Corporates and investors should be wary of the corruption levels in Sri Lanka – so corrupt that Transparency International is harassed. The Asian Human Rights Commission released the following statement on the recent court summons of TI.
SRI LANKA: TISL summoned before CID — the abuse of the criminal justice process to suppress discussions relating to corruption
The Sri Lankan branch of Transparency International (TISL) has been summoned to appear before the Financial Investigation Unit of Criminal Investigation Division who is conducting an investigation into a complaint on suspicions transactions of Transparency International Sri Lanka under chapter xi of Criminal Court Procedure Act No. 15 of 1979.
The notice of the order made under Section 109 (6) of Criminal Court Procedure Act No 15 of 1979 to the company secretary states that “According to the facts that reveal it is necessary to interview you and accountant of Transparency International Sri Lanka in connection to above investigation.
Hence you are hereby ordered to appear at Financial Investigation Unit FIU) of Criminal Investigation Division housed at Banking Studies Centre of Central Bank, Rajagriya with Accountant of the company on 8/10/2010 at 0900 a.m. under the powers of the section 109(6) of Criminal Court Procedure Act No. 15 of 1979.”
The FIU inquiry started after TISL commenced monitoring the abuse of state resources. According to information available, the investigation was later dropped. TISL issued their final report of the investigations last week. The notice of FIU to TISL to appear before it was issued after that.
The Asian Human Rights Commission has earlier warned that the criminal justice process will be used against all critics of the government. The trials against Sarath Fonseka and Tissasanayagam are test trials in this direction. Thousands of such cases have been made under anti-terrorism laws in the past. Like in the case of forced disappearances most of the victims of such arrests and detentions were innocent persons.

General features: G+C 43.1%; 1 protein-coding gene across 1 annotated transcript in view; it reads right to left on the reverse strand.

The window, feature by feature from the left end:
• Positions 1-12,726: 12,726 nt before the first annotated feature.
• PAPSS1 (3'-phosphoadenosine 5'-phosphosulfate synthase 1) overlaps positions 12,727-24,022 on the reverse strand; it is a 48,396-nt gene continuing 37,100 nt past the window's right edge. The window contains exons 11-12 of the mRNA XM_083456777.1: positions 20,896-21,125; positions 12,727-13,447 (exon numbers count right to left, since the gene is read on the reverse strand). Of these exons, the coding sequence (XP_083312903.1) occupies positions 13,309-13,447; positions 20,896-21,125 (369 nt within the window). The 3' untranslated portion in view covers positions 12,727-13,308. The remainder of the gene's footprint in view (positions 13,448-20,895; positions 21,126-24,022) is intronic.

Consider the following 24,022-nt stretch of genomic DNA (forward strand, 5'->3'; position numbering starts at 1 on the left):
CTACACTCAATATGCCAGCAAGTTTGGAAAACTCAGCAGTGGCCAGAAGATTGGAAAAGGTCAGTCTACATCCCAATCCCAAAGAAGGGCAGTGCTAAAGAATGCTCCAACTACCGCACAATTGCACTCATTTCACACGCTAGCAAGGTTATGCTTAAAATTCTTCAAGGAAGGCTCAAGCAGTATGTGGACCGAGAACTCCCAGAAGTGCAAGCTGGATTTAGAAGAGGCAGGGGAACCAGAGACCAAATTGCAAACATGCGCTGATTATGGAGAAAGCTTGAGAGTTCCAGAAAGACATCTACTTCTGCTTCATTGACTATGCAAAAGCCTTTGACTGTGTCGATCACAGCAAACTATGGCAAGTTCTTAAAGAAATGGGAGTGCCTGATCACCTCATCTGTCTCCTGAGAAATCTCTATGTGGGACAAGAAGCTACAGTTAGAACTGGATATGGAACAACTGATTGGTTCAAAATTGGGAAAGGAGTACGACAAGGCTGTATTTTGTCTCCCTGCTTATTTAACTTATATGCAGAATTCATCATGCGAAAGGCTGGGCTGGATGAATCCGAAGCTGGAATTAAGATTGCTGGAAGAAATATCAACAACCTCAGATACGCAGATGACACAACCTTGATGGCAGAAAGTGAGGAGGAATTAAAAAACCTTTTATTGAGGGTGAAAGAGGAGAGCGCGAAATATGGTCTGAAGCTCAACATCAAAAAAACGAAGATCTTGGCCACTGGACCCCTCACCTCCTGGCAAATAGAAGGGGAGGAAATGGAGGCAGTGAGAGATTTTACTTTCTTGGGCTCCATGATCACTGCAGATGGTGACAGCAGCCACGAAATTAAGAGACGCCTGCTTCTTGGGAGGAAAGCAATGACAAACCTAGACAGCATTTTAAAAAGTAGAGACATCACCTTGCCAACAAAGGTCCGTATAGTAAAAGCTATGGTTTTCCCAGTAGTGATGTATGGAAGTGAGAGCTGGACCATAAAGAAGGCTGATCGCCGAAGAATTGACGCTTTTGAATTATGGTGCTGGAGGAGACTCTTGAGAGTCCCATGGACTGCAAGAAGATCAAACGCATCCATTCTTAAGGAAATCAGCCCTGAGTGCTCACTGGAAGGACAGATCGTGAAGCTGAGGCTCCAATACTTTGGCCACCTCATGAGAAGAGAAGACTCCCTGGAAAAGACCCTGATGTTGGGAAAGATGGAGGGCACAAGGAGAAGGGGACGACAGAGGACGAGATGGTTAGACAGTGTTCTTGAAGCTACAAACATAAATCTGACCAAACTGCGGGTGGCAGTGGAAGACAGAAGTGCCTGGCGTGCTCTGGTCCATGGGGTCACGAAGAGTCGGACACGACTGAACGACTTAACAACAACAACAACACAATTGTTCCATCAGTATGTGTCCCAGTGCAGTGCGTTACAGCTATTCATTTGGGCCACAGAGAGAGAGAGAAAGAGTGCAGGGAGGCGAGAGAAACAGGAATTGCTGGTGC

The use of courts for political control is a common method used in Burma and Cambodia for silencing political opponents and civil society critics. In particular all attempts to discuss problems of corruption are targets of such “criminal investigations”.
While the justice process is abused to punish opponents, the government propaganda machinery tries to make it appear that such decisions are taken through the courts and should therefore be respected. In this way any person may be imprisoned through fabricated charges and by the abuse of criminal justice process.
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About AHRC: The Asian Human Rights Commission is a regional non-governmental organisation monitoring and lobbying human rights issues in Asia. The Hong Kong-based group was founded in 1984.